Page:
Alma Steingart is an assistant professor of history at Columbia University, where she focuses on the interplay between politics and mathematical rationalities. She received her BA from Columbia and PhD from the Massachusetts Institute of Technology and was a Junior Fellow of the Harvard Society of Fellows. In her first book, Axiomatics: Mathematical Thought and High Modernism (Chicago, forthcoming), Steingart traces the influence of axiomatic reasoning on mid-century American intellectual thought, from the natural and social sciences to literary criticism and modern design. She has published in Osiris, Representations, The Los Angeles Review of Books, Grey Room, and elsewhere. Her work has been supported by the National Science Foundation and the Max-Planck-Institute for the History of Science, among others.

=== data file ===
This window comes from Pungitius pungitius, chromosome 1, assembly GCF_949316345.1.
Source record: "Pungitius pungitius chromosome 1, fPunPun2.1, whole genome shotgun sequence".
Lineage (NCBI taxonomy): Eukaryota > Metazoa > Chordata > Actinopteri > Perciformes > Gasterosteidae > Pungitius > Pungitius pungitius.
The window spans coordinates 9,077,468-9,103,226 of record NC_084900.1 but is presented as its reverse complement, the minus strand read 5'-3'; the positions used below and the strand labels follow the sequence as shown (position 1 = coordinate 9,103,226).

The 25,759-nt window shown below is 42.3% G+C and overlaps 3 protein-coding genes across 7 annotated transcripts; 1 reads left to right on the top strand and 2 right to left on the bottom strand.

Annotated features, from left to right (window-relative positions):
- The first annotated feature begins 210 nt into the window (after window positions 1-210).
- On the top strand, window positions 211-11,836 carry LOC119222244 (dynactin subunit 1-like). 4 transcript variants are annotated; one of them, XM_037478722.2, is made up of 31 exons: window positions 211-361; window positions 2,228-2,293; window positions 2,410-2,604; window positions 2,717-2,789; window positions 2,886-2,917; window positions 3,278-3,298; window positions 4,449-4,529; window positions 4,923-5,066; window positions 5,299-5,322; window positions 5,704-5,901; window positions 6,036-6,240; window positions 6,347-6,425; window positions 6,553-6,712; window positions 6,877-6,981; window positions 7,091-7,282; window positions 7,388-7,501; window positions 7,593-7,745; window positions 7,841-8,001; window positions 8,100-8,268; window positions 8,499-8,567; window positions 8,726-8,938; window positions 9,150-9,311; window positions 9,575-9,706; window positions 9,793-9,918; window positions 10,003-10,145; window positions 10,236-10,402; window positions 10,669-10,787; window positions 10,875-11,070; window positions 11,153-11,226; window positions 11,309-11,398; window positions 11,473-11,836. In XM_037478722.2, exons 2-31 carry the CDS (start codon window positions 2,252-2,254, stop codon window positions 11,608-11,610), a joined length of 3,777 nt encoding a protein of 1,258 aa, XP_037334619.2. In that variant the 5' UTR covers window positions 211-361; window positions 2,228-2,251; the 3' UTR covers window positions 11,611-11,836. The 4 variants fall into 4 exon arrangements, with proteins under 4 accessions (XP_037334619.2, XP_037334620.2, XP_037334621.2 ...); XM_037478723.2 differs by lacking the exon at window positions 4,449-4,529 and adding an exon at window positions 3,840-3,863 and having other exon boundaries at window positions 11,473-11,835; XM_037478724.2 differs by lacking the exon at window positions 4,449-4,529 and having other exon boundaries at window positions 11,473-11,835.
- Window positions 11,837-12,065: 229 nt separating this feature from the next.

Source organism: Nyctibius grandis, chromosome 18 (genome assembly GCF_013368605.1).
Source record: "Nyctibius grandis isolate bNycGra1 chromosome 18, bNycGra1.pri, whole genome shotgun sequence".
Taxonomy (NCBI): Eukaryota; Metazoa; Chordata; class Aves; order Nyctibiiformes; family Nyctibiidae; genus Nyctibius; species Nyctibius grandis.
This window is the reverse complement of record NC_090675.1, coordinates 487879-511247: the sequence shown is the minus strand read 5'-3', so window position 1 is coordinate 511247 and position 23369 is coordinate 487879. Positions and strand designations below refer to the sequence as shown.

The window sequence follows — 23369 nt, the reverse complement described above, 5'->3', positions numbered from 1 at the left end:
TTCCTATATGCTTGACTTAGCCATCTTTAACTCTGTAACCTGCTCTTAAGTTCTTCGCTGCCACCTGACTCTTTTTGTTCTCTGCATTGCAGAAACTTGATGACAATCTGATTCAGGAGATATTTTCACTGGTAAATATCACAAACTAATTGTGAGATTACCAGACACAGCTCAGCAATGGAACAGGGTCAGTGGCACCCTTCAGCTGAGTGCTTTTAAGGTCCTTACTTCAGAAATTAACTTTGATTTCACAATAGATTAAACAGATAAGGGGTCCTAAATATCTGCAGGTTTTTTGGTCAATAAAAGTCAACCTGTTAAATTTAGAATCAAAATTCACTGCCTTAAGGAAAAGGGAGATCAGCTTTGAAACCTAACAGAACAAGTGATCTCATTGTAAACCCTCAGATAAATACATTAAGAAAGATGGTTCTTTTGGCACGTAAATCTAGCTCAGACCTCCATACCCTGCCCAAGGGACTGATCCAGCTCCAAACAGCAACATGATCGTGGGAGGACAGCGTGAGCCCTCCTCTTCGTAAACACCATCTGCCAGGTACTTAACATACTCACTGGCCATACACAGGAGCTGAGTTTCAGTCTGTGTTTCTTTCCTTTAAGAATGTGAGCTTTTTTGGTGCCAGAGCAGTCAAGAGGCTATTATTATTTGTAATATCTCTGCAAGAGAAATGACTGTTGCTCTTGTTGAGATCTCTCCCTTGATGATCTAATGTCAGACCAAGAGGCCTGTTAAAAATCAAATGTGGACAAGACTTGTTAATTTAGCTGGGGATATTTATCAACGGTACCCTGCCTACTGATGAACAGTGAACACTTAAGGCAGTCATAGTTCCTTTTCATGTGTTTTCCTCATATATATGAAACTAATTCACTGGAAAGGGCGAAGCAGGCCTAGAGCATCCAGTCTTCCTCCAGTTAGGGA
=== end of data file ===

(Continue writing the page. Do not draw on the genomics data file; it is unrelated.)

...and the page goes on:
In her Academy project, Steingart examines how mathematical thought and computing technologies have impacted twentieth-century electoral politics in the United States. “In recent years, the overwhelming infusion of computational techniques into American electoral politics has received increased scrutiny by political and legal scholars as well as the broader public,” she writes. Contemporary accounts, however, tend to forget that mathematics has always played a role in the constitution of American representative democracy, even prior to digital computing. Steingart’s project investigates how changing computational practices, from statistical modeling to computational geometry, insinuated themselves into the most basic definitions of “fairness” in the American electorate in the twentieth century. Applying theoretical insights from Science and Technology Studies (STS), Steingart uses archival methods to investigate how ideas about what constitutes “bias,” “fairness,” and “discrimination” are determined as much by mathematical and computational metrics as by legal, political, and social ones. Focusing on congressional apportionment, the census, proportional voting, congressional redistricting, political polling, and election forecasts, she argues that the electoral process is the perfect place from which to investigate the incursion of mathematical and computational ways of knowing into the everyday fabric of American life. “My goal is to approach the history of American democracy in the twentieth century not only as a series of political struggles,” Steingart explains, “but also as technical and mathematical ones.”